I’ve been known to exaggerate but trust me when I say that this latest security threat is so big it’s off the charts. Literally. It was rated as a 10 out of 10 by the National Vulnerability Database. A an official advisory was issued by the Department of Homeland Security, and they don’t just hand those out freely. While this won’t ruin your life the way getting caught in a Home Depot style data breach could, it puts at risk almost every device that connects to the internet. Since our world has become the Internet of Things (see previous post for neat-o chart), that means a lot of risk. So here is what you need to know, and why.
Bash stands for Bourne-Again Shell, a very common program used to run line commands in operating systems like Linux, Unix, Mac OS X. The shell is where we interface with or control the operating systems, and these run pretty much everything we connect to or rely on for connectivity and our “smart” devices. Per trend Micro, “Linux powers over half the servers on the Internet, Android phones and the majority of devices in the IoT (Internet of things).”
The problem is a vulnerability that lets an attacker easily access and make changes to the CGI script written in Bash, those commands that are issued to the operating system. And no credentials are required. As security experts Kaspersky put it “This vulnerability is unique, because it’s extremely easy to exploit and the impact is incredibly severe.” This doesn’t just impact servers. It impacts devices connecting to these servers through the internet: wireless access points, routers, smart fridges, video cams, webcams, even light bulbs. You can patch a server. It’s not so easy to patch a fridge.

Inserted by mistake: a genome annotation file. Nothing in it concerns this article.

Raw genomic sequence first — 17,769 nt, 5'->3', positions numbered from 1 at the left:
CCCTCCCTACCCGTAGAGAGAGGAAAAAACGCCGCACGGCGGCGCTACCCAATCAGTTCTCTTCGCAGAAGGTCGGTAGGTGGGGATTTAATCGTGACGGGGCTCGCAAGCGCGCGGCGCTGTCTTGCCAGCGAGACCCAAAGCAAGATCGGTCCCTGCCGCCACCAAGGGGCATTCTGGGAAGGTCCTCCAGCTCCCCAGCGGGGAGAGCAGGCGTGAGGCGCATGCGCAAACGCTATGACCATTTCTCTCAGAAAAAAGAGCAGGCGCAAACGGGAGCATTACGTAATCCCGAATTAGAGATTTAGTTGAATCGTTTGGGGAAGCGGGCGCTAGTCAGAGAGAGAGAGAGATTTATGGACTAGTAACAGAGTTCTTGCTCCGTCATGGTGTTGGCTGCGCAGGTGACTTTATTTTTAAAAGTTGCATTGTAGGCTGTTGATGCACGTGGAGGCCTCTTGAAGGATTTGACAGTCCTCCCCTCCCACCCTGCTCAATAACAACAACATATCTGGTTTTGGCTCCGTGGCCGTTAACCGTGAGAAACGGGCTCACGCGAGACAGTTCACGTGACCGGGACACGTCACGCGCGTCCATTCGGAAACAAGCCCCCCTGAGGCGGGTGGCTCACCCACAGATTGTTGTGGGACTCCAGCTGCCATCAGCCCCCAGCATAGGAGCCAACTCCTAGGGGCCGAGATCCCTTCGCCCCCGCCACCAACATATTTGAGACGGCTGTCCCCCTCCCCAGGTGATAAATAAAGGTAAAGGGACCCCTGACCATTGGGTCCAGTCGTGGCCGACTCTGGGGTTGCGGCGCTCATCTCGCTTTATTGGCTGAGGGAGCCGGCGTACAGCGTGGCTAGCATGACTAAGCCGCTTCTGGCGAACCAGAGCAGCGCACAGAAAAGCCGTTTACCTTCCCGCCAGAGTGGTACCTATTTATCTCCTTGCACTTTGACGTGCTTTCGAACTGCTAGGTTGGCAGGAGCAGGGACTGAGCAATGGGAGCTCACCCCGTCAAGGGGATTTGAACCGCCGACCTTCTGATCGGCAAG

And this is where the other shoe drops. In his article for Fast Company, Chris Gayomali explains how this vulnerability “also affects Bash versions stretching back at least 25 years, meaning, when or if a patch rolls out, there are a number of older electronics that won’t be getting a firmware update.” The obvious solution has been to issue patches, but the issue is if and when everything affected will have patches available. The problem may have the worst impact on major institutions, like banks and hospitals, where change happens slowly and systems have been laboriously put together over time. According to Patrick Thomas, a security consultant at Neophasis labs, “their most venerable systems are also their most vulnerable.”
So what do we do, now that we know? Systems experts are testing for and patching webservers as I write this. Hopefully, our Internet service providers have been successful. As have those companies who host our websites. Here is some excellent advice from Mark Nunnikhoven at Trend Micro:
1. End users should watch for patch updates or alerts for their Android phones, Macs, or other devices.
2. As a customer of a hosted service, like a website, contact the host directly and ask them if they have patched the vulnerability. If not, why not?
For those running a system that uses Linux, or an Apache webserver, this article by Kaspersky Labs recommends updating Bash and outlines helpful ways to test for the vulnerability: http://securelist.com/blog/research/66673/bash-cve-2014-6271-vulnerability-qa-2/.
Truth is, there’s really not a lot you can do to fix the #bashbug. But you can find ways to stay informed, ask questions (from service providers or friendly folks like me), and follow the practical advice in my earlier posts about protecting yourself. And that is how you can be your best defence against an unexpected offence like this. Welcome to Fortress Security.